Advances in technology have also resulted in improvements to artificial limbs in the upper extremities. Arms now have myoelectric componentry. This picks up electrical impulses from the residual limb to open and close the hand or to lift the elbow. Jaco confirms that, prior to this new technology, all this was done with cables.
Patients who are frail are also reaping the benefits of advances in artificial limbs. “Products are lighter and safer to protect them and to prevent them from falling,” Jaco reveals. They are also able to purchase less expensive products, as their needs are less demanding in terms of what they need to be able to do with their prosthesis. What is good to hear is that children are benefitting from the fact that much prosthetic componentry is specifically designed with children in mind. Such examples include silicone liners, prosthetic knees, and different models of feet.
Change is the Name of the Game
Human beings truly are unique, and no less so when selecting an appropriate artificial limb. One size does not fit all. The prosthetist has umpteen factors to consider when doing a consultation. These include the patient’s financial means, their weight, amputation level, reason for amputation, length of residual limb, and needs, as well as their sports and hobbies. Other considerations include their age, general health, whether cosmetics is a concern, and their strength. Even the appearance of the residual limb is taken into account in terms of being bony, flabby, conical, long or short.
Instead of all these elements being a drawback to inspiring advances, they are a motivating factor. “I think that is exactly the challenge and that is what inspires us, keeps it interesting and always a challenge. We consistently have to change and redesign to meet all the new and different challenges,” Jaco explains.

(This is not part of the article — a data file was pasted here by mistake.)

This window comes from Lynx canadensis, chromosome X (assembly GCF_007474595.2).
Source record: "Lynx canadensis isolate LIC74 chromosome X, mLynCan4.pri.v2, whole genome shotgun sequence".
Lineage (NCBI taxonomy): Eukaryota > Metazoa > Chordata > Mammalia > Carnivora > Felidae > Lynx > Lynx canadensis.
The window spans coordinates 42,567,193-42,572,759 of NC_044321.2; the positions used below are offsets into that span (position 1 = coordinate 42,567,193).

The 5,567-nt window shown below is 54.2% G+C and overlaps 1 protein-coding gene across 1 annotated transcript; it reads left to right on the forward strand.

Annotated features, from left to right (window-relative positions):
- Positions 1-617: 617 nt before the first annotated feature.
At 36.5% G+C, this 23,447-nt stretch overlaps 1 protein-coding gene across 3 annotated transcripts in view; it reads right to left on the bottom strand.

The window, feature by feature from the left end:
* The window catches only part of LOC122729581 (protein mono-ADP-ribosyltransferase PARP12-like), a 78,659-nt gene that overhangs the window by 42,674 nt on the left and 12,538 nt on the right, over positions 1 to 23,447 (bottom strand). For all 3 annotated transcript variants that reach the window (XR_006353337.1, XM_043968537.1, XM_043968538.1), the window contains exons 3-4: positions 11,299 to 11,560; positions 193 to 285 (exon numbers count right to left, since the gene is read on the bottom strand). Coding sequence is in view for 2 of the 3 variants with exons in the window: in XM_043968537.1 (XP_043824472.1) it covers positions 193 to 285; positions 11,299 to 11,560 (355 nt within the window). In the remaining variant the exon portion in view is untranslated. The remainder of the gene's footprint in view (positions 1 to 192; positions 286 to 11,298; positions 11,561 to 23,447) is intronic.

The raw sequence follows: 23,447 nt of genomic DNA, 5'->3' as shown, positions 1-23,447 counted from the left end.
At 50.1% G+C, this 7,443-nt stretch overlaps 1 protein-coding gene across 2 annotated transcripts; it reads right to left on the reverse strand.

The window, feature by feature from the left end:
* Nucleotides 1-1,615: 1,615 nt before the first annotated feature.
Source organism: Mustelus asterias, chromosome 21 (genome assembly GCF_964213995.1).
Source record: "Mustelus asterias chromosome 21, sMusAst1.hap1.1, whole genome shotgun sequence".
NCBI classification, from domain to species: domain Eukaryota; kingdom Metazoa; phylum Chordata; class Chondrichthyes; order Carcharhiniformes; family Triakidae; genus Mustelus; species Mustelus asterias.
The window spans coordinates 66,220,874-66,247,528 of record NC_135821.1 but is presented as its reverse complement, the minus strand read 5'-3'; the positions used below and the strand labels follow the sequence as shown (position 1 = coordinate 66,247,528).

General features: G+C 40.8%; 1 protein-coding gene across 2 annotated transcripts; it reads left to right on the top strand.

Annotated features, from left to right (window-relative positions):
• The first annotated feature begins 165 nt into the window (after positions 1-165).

The Real Heroes and Heroines
Those who have to go through the ordeal of an amputation and prosthetic limbs could not do it without the commitment of their medical team, family and friends. They also need heaps of courage and determination.
Orison Swett Marden succinctly describes what it takes to face your fears. “Obstacles are like wild animals. They are cowards but they will bluff you if they can. If they see you are afraid of them, they are liable to spring upon you; but if you look them squarely in the eye, they will slink out of sight.”
Jaco has had many cases over the years where patients have looked fear squarely in the eye and, as a result, their rehabilitation has been a success. In the words of Jaco: “Amputations and prosthetic limbs are usually associated with images of heartbreak, pain and broken dreams. But, every once in a while, we see proof that miracles do happen.”
Marcell Blignaut’s story is one such example This young man was in a near fatal motorcycle accident. His left leg was badly injured and, unfortunately, there was no possible way that doctors could save it. He had multiple injuries and, after his amputation, all care was devoted to keeping him alive.
Marcell was under sedation for a couple of weeks before being woken up and being told he had lost his leg. He was positive from the outset and extremely grateful to be alive. Jaco could see that Marcell’s positive attitude would enable him to make a success of his long rehabilitation process.
Before the accident, Marcell did rock climbing, kick boxing, quad biking and scuba diving. Despite the accident, Marcell is diving and riding quad bikes again. He has even received his black belt in kick boxing. Marcell has been rehabilitated to his full potential and is an inspiration to us all. People like Marcell are our unsung heroes.